The CNN Daily Mash-up is a roundup of some of the most interesting, surprising, curious, poignant or significant items to appear on CNN.com in the past 24 hours. We top it with a collection of the day's most striking photographs from around the world.
During an interview with CNN's Piers Morgan, Iranian President Mahmoud Ahmadinejad slammed an anti-Islam film that has provoked a violent reaction in the Muslim world. Ahmadinejad denounced the online film, "Innocence of Muslims," which portrays the Prophet Mohammed as a womanizer, child molester and killer. However, he also said random violence is not a good response.
[W]e condemn any type of extremism. Of course, what took place was ugly. Offending the Holy Prophet is quite ugly. This has very little or nothing to do with freedom and freedom of speech. This is the weakness of and the abuse of freedom, and in many places it is a crime. It shouldn't take place, and I do hope the day will come in which politicians will not seek to offend those whom others hold holy. We also believe that this must also be resolved in a humane atmosphere, in a participatory environment, and we do not like anyone losing their lives or being killed for any reason, anywhere in the world.
The Iranian president also talked about his country's tensions with Israel, and about homosexuality, which in 2007 he said did not exist in Iran. As always, his remarks sparked passionate responses from CNN readers, to wit:
Ahmadinejad is obnoxious because he portrays himself as this enlightened, reasonable person who thinks everyone should just be left alone to do whatever they want in their own country. But he is as hypocritical as any other world leader, if not more so. He complains here about a world where Israel can threaten Iran over suspected nuclear ambitions, yet Iran refuses to recognize Israel as a state and has said that he wants the current Israeli political regime to cease to exist. Iran also funds and supports militants on Israel's border who have thousands of rockets aimed at Israeli population centers. The idea that Iran just wants to live in peace and security with its neighbors is a fiction. I'm not saying Israel is not militaristic as well, but at least they don't pretend they're not.
I am an American, and no big supporter of Ahmadinejad; however, any U.S. and Israeli foreign policy of sanctions and pre-emptive attack based on falsified information is completely wrong. An attack on Iran only stands to endanger Israel and the Iranian people. An attack on Iran could quite easily be the catalyst for WW3 and nuclear destruction should China and Russia become involved. Only the severely brainwashed would believe that containment, and undiplomatic solutions are the best course, continuing down this path of aggression could very well lead to a major world depression once the Strait of Hormuz is threatened, and at worse resulting in death and destruction worldwide, including America.
Among the horses being auctioned this week in Dixon, Illinois, was Justin, a 9-year-old stallion from Indiana who has a skill you don't often see in horses: Justin can paint, CNN affiliate WQAD reports.
Hundreds of bees have checked in to New York's famous Waldorf Astoria hotel - and that's considered a good thing. Find out why:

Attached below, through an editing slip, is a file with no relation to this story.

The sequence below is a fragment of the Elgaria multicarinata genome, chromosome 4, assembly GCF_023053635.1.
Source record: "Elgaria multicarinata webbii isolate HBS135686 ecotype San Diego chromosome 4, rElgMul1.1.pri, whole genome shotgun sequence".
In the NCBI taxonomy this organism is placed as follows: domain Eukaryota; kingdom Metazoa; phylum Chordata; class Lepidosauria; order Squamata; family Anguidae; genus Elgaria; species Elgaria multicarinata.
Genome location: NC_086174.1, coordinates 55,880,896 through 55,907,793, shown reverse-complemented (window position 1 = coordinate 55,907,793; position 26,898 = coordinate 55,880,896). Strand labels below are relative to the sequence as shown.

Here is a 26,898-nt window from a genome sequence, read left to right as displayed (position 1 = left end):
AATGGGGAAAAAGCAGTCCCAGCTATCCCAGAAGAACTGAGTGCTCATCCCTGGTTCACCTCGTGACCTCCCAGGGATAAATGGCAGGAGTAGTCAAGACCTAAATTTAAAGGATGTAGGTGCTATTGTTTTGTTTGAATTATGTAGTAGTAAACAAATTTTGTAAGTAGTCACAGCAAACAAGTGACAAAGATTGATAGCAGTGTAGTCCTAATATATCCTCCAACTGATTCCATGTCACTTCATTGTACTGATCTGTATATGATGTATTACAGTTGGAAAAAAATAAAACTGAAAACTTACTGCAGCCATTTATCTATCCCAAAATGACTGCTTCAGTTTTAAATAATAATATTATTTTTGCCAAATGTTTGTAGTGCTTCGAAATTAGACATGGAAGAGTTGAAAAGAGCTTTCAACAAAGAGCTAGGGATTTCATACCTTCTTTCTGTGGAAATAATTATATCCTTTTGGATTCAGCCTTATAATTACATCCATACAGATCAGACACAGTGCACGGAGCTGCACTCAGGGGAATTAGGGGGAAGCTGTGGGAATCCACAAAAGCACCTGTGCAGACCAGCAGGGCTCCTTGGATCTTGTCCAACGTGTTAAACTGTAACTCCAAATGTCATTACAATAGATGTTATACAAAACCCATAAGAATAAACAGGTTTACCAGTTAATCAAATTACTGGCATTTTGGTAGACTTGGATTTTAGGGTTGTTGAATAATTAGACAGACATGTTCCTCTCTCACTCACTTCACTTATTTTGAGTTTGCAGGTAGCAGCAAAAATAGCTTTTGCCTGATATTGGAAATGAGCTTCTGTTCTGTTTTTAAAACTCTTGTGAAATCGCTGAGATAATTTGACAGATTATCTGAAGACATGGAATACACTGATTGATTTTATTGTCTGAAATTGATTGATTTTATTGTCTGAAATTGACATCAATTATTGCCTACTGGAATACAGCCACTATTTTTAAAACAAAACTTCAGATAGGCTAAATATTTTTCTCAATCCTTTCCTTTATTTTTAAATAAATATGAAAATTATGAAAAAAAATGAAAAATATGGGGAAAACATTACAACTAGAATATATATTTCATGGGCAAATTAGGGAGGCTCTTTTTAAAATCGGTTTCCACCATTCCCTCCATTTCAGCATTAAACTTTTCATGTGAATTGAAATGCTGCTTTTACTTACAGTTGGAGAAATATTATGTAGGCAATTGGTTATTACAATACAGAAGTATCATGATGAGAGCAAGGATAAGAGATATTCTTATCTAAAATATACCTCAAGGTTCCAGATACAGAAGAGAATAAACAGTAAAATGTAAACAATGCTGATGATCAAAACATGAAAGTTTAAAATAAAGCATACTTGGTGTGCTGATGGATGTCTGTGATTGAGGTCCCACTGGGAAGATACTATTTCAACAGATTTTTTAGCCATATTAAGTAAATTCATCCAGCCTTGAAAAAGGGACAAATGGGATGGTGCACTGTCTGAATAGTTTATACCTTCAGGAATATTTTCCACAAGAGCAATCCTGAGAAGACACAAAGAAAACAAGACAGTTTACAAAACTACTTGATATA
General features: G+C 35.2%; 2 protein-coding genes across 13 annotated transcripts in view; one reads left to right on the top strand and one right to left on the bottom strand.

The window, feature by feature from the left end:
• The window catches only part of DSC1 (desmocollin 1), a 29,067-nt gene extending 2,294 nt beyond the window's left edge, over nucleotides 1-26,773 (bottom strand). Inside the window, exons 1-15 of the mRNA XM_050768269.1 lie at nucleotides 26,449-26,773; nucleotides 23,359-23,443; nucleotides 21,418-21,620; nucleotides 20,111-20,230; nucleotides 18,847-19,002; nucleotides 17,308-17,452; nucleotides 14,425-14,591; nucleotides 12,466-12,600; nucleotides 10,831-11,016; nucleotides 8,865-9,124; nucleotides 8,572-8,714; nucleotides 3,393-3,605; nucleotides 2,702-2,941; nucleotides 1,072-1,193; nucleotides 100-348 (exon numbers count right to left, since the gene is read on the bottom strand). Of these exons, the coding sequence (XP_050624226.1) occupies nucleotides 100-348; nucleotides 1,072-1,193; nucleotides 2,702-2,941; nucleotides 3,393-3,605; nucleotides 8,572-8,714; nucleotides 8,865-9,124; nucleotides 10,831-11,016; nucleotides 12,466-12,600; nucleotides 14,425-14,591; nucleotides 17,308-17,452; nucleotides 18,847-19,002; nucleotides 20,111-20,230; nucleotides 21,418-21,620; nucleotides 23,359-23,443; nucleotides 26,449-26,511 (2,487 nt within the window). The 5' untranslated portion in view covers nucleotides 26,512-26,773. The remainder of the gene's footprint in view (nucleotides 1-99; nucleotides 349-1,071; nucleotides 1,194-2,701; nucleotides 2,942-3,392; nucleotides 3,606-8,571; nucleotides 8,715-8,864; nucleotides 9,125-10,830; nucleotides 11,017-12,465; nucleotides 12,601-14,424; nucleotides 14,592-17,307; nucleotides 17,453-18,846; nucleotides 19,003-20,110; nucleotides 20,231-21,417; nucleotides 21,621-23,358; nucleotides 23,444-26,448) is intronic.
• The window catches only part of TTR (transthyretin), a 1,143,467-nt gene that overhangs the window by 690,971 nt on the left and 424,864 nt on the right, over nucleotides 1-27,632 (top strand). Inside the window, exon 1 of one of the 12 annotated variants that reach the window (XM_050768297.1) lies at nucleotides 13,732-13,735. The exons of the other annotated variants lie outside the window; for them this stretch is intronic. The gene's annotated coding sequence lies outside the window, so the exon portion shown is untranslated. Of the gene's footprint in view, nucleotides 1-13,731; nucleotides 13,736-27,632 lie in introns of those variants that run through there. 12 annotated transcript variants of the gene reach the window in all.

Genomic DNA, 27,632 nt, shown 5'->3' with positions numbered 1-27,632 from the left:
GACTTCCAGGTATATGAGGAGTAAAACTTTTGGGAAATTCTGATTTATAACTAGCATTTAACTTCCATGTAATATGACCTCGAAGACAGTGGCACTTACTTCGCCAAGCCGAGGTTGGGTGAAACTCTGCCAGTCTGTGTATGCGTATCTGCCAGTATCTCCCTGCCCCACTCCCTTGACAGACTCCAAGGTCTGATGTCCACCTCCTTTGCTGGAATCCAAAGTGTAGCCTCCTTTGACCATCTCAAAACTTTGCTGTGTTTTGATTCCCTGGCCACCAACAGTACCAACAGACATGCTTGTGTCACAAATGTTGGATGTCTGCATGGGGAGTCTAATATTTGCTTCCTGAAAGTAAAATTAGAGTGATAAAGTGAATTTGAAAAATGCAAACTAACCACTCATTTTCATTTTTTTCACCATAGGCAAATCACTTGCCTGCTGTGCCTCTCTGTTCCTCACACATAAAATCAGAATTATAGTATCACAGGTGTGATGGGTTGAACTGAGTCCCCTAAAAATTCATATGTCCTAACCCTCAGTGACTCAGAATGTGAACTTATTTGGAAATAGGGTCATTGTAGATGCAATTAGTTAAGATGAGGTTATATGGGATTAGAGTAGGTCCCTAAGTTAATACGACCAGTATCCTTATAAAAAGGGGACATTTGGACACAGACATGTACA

CNN iReporter Tony Perri sat up-close as race cars whizzed by and a parachuting team dropped in to celebrate the 50th anniversary of the U.S. Navy SEALS at the Fleet Week Coronado Speed Festival last weekend in California. His well-done video shows footage of the races, the U.S. Navy Parachute Team "Leap Frogs" and an interview with one of the members of the parachuting team.
"The best part was having the front-row seat within just a few yards as the Navy SEALs landed," he said. "As one of them landed, he walked right over to me and I got to ask him a few questions. That was the biggest thrill."
President Barack Obama is scheduled as one of the first speakers Tuesday morning at the 67th annual session of the United Nations General Assembly. French President Francois Hollande and Afghanistan President Hamid Karzai are among those who will address the General Assembly in the afternoon.
The U.S. Supreme Court will announce which cases it will take on during the coming year. Oral arguments would likely be held in early 2013. Among the big issues are various same-sex marriage challenges and the insanity defense.
September 25 anniversaries
1789 - Congress adopts the first 10 amendments to the Constitution, known as the Bill of Rights, and sends them to the states for ratification. New Jersey is the first state to ratify.
1956 - The first trans-Atlantic telephone cable, connecting Newfoundland and Scotland, is activated.
1957 - U.S. Army troops escort nine African-American students as they integrate all-white Central High School in Little Rock, Arkansas.
1981 - Sandra Day O'Connor is sworn in as the first female Supreme Court Justice.
1992 - NASA launches the Mars Observer. Communication with the robotic probe was lost in August 1993, three days before the craft was to enter Mars orbit.
2008 - Savings and loan Washington Mutual collapses, the largest bank failure in U.S. history. Most of its assets are sold to J.P. Morgan Chase.
September 25 birthdays
β’ TV interviewer Barbara Walters, 83
β’ Actor Michael Douglas, 68
β’ Actor Mark Hamill, 61
β’ Actress Heather Locklear, 51
β’ Basketball player Scottie Pippen, 47
β’ Actor/rapper Will Smith, 44
β’ Actress Catherine Zeta-Jones, 43